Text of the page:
Google and Facebook will be forced to pay millions for Australian news content under a landmark plan to level the playing field for ailing media outlets.
Treasurer Josh Frydenberg has announced a mandatory code on digital platforms to be finalised in July, four months earlier than planned.
The coronavirus outbreak has seen a collapse in advertising revenue leading to regional outlets shutting and scaling back operations.
"It is about holding these tech titans to account, about ensuring genuine competition, it is about delivering a level playing field," Mr Frydenberg told reporters in Canberra on Monday.
"It is about keeping jobs in journalism and it is about ensuring a fair outcome for all."
Facebook and Google have a stranglehold over the digital advertising market and benefit greatly from the content of news publishers on their platforms.
For every $100 of online advertising excluding classifieds, $47 goes to Google, $24 to Facebook and $29 to other players.
"What we've seen with the rise of the digital platforms is many consumer benefits but also a large disruption," Mr Frydenberg said.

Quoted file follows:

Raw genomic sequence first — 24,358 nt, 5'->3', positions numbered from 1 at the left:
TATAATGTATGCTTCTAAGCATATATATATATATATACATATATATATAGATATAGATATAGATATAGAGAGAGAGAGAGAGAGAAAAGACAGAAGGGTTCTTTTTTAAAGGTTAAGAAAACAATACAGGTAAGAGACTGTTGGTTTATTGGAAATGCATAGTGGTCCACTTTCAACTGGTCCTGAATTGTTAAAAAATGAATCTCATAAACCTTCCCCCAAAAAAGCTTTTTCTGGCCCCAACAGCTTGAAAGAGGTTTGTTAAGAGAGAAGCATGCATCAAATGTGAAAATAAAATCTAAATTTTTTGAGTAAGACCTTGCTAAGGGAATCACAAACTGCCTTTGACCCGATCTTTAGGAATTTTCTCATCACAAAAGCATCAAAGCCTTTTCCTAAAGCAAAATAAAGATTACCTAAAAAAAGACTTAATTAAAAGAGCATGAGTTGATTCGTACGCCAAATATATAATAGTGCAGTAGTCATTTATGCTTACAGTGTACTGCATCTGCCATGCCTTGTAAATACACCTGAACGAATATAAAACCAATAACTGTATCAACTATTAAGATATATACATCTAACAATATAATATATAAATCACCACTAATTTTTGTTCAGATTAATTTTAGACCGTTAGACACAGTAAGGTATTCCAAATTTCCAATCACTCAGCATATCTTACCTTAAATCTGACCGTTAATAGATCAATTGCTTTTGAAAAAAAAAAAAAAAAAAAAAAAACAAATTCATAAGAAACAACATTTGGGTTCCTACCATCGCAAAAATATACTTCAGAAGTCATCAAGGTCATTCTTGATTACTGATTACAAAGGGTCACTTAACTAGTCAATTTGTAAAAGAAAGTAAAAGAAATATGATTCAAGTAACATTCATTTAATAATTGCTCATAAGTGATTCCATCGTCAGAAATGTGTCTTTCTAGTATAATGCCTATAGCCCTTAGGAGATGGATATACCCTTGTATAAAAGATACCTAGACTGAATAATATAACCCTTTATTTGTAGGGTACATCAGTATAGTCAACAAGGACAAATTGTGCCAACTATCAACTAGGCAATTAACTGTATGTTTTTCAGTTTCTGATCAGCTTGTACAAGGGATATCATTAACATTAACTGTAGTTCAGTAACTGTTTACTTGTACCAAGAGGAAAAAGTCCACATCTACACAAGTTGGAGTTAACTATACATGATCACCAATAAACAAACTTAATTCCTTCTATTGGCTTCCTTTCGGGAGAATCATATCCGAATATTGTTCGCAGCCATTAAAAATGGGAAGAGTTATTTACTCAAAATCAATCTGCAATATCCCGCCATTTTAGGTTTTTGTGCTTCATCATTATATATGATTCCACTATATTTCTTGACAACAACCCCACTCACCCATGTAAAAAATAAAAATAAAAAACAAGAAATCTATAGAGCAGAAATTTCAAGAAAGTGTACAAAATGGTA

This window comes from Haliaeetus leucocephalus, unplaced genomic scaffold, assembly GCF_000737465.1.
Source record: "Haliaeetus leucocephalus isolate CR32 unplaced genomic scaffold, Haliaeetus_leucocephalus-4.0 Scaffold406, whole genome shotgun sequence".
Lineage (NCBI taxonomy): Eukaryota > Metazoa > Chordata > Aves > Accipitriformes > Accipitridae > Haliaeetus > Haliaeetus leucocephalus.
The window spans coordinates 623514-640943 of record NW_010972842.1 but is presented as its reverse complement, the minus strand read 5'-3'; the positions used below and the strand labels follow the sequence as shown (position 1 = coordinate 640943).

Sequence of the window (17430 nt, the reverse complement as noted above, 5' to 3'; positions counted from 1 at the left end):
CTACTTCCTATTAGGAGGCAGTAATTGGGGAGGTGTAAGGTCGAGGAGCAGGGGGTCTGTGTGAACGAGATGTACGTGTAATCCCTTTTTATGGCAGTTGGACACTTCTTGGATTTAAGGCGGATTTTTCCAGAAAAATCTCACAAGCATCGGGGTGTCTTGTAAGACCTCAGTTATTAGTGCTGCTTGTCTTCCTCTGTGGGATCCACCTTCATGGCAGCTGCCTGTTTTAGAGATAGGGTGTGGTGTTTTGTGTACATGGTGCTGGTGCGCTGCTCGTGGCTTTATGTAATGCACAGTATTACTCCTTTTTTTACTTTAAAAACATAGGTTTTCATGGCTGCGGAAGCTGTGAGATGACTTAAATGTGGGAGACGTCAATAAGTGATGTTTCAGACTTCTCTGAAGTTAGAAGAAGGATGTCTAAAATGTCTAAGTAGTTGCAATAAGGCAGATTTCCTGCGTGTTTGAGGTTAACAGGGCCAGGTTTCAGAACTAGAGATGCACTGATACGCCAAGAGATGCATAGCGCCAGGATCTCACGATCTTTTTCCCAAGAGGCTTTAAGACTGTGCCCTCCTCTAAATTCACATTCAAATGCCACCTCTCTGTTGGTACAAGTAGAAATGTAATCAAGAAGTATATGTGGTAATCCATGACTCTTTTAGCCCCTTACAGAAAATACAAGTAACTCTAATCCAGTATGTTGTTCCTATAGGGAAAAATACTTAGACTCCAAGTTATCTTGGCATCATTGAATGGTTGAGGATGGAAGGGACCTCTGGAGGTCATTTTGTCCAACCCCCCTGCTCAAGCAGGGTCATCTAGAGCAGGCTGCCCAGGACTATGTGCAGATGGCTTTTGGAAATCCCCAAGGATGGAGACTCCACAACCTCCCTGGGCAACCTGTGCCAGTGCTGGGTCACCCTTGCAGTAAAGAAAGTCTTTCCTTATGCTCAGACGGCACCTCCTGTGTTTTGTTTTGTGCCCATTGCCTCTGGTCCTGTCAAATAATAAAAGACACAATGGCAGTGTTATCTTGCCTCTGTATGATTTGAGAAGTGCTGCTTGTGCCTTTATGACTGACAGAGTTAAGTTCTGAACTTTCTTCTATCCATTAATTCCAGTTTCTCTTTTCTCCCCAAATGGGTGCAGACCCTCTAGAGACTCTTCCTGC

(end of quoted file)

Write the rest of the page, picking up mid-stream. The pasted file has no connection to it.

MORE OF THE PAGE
Talks over a voluntary code between the ACCC and the digital giants broke down, prompting the government to make it mandatory.
Labor's communications spokeswoman Michelle Rowland has long called for the mandatory code to be fast tracked.
"It is disappointing that it has taken a global pandemic for this government to find a sense of urgency about the state of Australia's news media," she said.
The new code will include enforcement, penalties and ways to deal with disagreements between the global platforms and local media companies.
While Spain and France have made failed attempts to make the companies pay up, Mr Frydenberg believes Australia can succeed.
Prices for content or the nature of commercial agreements would need to be negotiated but remedies would be in place forcing tech companies to comply.
The Media, Entertainment and Arts Alliance has welcomed the move and will scrutinise the government's proposed legislation.
The union will also monitor how funds are distributed, arguing it should support emerging journalism instead of just existing outlets.
Responsible Technology Australia says the code must include measures on the spreading of fake news.
News Corp Australia executive chairman Michael Miller said Google and Facebook had built trillion-dollar businesses by using other people's content and refusing to pay for it.
Nine chief executive Hugh Marks also welcomed the move.
News Corp and Nine have cited the impact of digital platforms on their bottom lines as part of their move to close down Australian Associated Press, the 85-year-old national newswire.
Australian Associated Press